Cast Your Vote for Your Favorite Sales-Building Best Practice!
Jake Jennings and Mickey Lawson
Laurel Grocery Company
Store Specs: 19,215 SQ - FT 10' x 12' fuel service window with six pumps
In Edmonton, neighboring grocery stores had been marking down products like milk so low that they were taking a loss to compete. But, because we had a fuel center and they didn’t, we were uniquely positioned to offer rewards to build customer loyalty at both our store and fuel center without engaging in a price war. Initially branded as “Fuel and Food for Less™,”* our fuel rewards program is tied to a store-specific My Edmonton IGA Rewards card. To prepare for the initiative launch, we added blades and signage throughout the store and debuted the initiative in our weekly ad, including a bonus $0.10 per gallon fuel reward on meat sales and a special offer of $1.99 per gallon, which was covered by our fuel supplier. Fuel and Food for Less was launched over Father’s Day weekend and the response was tremendous, with lines of cars waiting to get their fuel. Since then, we have rebranded the fuel rewards initiative as “Fuel Cents” and have expanded into a total of 14 stores, some which have their own fuel center and others that have partnered with a local gas station.
*Both Fuel and Food for Less and Fuel Cents are registered trademarks of Laurel Grocery
Center store sales increased 8% Perishable (meat and produce) sales increased 6% Fuel gallon sales increased 7%
WHY IT WORKS For our shoppers: Value Customers receive discounts on both fuel and in-store specials.
Convenience Instead of driving around trying to find the best prices, customers can take advantage of great discounts on both fuel and groceries in one location.
Variety Bonus fuel rewards encourage customers to branch out and try new products. Many of them find new favorites. This also helps us drive brand awareness. For example, during IGA Days, we offer a fuel reward for IGA-branded items. The bonus rewards are a great way to drive sales in both the fuel center and the specific department.
For the store: New Marketing Opportunities When they sign up for the card, customers provide us with an email address that we can use for future marketing initiatives. Plus, because customers scan the card to access in-store sales, it gives us great data about which promotions are most effective.
Reduces Loss From Promotions Rather than getting in a price war with our competitors, we can pair regularly-priced items with a fuel reward. For example, when a local competitor offered milk for $0.99, we offered a $.05 per gallon fuel reward. This saved the customer more money and we recouped the sales through our fuel centers.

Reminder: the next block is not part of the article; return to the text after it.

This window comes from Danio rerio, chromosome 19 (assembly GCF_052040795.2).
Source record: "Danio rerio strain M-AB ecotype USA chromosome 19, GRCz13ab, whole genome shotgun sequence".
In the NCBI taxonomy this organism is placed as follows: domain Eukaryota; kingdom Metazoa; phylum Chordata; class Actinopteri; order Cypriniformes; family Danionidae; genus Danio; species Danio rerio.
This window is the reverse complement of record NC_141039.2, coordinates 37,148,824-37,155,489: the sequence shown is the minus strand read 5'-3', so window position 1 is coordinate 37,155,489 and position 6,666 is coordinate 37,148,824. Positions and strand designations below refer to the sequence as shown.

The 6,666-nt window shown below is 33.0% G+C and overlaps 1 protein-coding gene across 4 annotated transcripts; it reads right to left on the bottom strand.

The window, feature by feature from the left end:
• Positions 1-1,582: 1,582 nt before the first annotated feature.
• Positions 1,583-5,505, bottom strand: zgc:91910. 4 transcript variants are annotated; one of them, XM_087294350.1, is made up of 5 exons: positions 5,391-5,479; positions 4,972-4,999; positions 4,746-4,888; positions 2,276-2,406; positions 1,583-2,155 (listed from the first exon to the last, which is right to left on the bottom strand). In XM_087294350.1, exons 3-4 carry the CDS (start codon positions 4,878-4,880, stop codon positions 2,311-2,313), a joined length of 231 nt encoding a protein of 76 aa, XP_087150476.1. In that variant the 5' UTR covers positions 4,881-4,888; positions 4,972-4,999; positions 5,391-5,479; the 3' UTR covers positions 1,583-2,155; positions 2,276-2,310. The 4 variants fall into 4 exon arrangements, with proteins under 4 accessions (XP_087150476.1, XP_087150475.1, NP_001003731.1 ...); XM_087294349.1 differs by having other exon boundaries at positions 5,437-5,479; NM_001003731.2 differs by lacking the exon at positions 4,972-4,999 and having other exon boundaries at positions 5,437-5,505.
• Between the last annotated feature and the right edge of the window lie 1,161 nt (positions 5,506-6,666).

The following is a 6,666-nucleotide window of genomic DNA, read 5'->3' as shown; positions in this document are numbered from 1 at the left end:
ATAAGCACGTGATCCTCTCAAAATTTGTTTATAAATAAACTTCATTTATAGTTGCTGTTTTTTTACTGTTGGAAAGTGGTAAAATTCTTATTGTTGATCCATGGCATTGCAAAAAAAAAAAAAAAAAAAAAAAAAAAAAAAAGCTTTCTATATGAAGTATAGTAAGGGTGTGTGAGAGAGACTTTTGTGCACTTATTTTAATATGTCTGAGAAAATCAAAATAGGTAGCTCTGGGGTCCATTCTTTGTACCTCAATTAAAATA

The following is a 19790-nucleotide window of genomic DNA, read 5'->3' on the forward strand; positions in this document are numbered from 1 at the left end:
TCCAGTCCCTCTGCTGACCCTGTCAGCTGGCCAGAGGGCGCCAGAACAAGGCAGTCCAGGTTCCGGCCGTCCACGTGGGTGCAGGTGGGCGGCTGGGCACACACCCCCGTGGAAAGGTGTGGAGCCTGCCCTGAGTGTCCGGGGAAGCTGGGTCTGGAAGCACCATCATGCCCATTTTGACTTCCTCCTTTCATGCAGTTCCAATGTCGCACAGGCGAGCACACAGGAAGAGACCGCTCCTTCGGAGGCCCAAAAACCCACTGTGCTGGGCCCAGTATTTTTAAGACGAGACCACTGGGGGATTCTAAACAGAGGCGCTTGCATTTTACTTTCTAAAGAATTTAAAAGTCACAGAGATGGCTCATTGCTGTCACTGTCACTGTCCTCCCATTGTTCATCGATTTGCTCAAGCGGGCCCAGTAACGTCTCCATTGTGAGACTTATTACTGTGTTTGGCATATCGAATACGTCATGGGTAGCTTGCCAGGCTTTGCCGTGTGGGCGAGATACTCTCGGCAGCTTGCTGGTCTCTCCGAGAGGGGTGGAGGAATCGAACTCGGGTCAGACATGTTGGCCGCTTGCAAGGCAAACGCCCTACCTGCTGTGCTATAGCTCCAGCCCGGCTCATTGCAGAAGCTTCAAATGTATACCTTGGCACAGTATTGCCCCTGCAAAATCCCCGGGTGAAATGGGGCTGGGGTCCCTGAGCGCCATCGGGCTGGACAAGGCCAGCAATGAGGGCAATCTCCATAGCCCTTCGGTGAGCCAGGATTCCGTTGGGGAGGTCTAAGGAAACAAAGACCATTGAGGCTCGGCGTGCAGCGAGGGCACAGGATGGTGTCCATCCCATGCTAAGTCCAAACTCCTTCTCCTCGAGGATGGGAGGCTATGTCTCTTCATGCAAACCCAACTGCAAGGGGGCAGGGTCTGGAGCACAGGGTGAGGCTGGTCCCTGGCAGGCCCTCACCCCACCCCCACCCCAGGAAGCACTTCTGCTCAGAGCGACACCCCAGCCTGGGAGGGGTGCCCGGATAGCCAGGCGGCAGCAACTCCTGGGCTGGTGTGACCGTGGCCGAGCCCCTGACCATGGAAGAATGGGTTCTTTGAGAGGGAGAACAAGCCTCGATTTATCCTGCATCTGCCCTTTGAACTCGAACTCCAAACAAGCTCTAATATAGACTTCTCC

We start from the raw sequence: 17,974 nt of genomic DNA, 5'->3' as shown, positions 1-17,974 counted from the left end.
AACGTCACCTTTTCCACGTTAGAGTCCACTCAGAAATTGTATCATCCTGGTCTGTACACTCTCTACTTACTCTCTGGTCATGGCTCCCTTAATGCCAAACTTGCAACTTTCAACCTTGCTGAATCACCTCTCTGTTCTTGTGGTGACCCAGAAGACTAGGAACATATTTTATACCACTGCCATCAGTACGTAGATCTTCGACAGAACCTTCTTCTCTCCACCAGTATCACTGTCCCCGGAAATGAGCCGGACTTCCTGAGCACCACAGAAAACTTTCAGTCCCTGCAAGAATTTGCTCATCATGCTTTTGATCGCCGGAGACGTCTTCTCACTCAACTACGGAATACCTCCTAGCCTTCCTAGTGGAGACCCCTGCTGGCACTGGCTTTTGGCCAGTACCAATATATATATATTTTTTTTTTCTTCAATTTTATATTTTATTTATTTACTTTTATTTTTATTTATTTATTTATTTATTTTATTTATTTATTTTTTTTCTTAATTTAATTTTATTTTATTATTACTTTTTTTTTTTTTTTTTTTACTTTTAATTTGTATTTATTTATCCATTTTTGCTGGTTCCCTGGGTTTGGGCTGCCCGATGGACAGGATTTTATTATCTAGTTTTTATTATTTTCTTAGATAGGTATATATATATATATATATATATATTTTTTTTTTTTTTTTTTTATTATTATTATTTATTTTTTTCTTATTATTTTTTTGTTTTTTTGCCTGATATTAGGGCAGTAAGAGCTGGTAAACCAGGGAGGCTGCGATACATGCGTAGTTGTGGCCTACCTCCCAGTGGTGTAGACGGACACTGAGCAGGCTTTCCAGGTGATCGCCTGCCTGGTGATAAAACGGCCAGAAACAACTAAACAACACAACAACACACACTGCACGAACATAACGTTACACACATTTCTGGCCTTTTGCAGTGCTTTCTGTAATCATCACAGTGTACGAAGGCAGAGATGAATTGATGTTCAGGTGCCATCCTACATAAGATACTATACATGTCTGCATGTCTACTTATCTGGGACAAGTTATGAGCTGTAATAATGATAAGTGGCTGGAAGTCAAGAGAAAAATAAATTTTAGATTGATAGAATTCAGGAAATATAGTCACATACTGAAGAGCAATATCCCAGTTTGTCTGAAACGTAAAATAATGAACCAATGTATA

Win-Win-Win Our fuel rewards program has led to increased sales in both the store and fuel center while encouraging customer loyalty.
Pricing: In addition to the bonus fuel rewards, customers receive $.05 per gallon up to 15 gallons for every $50 they spend in the store. There is no limit to the amount they can save, but the rewards do expire at the end of the month they receive the rewards in plus two months.
Tactics: Make sure that you have both a good fuel provider and a good point of sale provider. It is inevitable that there will have to be some settings tweaks in order to implement the fuel reward program, and having a good relationship will help ease the problem. If you don’t have an on-site fuel center, find a local gas station that you trust to partner with.
Analyze your competition. The impact of a fuel reward program will vary significantly from town to town. If other stores already offer a fuel program, adding your own may help to retain your customer base, but might not help you attract more.
Start spreading the word. Use a variety of mediums to let people know about your new program. We leverage our weekly ad, in-store signage, a weekly e-blast, and social media to promote.
Make launch day an event. We were able to work with our fuel provider to promote the event. They also agreed to cover the cost so we could discount the gas to $1.99 per gallon. Offering a big promotion really helped us get the word out.
Pro Tips: When we first started, we didn’t anticipate that the program would be quite as involved as it turned out to be. This was especially true when we started expanding the fuel rewards to our other stores. Every store, even those in a chain, have slightly different pump interfaces. You can’t go into this initiative thinking you are going to have a cookie cutter solution.
Hold plenty of training sessions to make sure that your store employees know how to communicate with customers about the program. Little actions, like having cashiers circle the fuel rewards on the receipt and explain how to redeem the rewards, can do more to promote the rewards than all of the in-store signage. Get people talking. We feature short stories of customers saving money at the pump in our ads. This also encourages those customers to share their experience on their social channels.
Keep your bonus reward offers simple. We have found that, if we ask customers to buy items from multiple departments in order to get the bonus, they are much less likely to take advantage of the offer. But, if we offer, for example, $0.10 rewards for $25 in meat, it is usually very successful.
Have a best practice of your own? We want to hear it!